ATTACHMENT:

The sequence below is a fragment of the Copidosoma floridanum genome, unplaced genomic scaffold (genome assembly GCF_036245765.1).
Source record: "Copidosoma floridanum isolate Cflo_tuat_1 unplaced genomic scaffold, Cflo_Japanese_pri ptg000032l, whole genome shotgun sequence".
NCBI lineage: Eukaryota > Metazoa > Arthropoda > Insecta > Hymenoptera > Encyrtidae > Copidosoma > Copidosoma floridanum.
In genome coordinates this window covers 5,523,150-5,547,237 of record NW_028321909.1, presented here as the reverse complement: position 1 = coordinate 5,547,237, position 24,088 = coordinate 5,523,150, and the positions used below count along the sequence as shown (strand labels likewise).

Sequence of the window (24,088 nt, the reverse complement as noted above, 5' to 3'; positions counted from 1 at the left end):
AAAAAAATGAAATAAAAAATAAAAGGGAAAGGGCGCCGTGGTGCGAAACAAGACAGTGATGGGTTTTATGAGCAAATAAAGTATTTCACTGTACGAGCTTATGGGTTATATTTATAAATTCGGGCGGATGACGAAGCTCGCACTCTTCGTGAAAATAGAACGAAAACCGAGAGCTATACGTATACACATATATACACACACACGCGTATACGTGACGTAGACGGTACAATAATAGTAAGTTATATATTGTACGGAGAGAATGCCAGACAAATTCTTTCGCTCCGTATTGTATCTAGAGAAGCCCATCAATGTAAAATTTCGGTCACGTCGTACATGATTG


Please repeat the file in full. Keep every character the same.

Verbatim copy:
The sequence below is a fragment of the Copidosoma floridanum genome, unplaced genomic scaffold (genome assembly GCF_036245765.1).
Source record: "Copidosoma floridanum isolate Cflo_tuat_1 unplaced genomic scaffold, Cflo_Japanese_pri ptg000032l, whole genome shotgun sequence".
NCBI lineage: Eukaryota > Metazoa > Arthropoda > Insecta > Hymenoptera > Encyrtidae > Copidosoma > Copidosoma floridanum.
In genome coordinates this window covers 5,523,150-5,547,237 of record NW_028321909.1, presented here as the reverse complement: position 1 = coordinate 5,547,237, position 24,088 = coordinate 5,523,150, and the positions used below count along the sequence as shown (strand labels likewise).

Sequence of the window (24,088 nt, the reverse complement as noted above, 5' to 3'; positions counted from 1 at the left end):
AAAAAAATGAAATAAAAAATAAAAGGGAAAGGGCGCCGTGGTGCGAAACAAGACAGTGATGGGTTTTATGAGCAAATAAAGTATTTCACTGTACGAGCTTATGGGTTATATTTATAAATTCGGGCGGATGACGAAGCTCGCACTCTTCGTGAAAATAGAACGAAAACCGAGAGCTATACGTATACACATATATACACACACACGCGTATACGTGACGTAGACGGTACAATAATAGTAAGTTATATATTGTACGGAGAGAATGCCAGACAAATTCTTTCGCTCCGTATTGTATCTAGAGAAGCCCATCAATGTAAAATTTCGGTCACGTCGTACATGATTG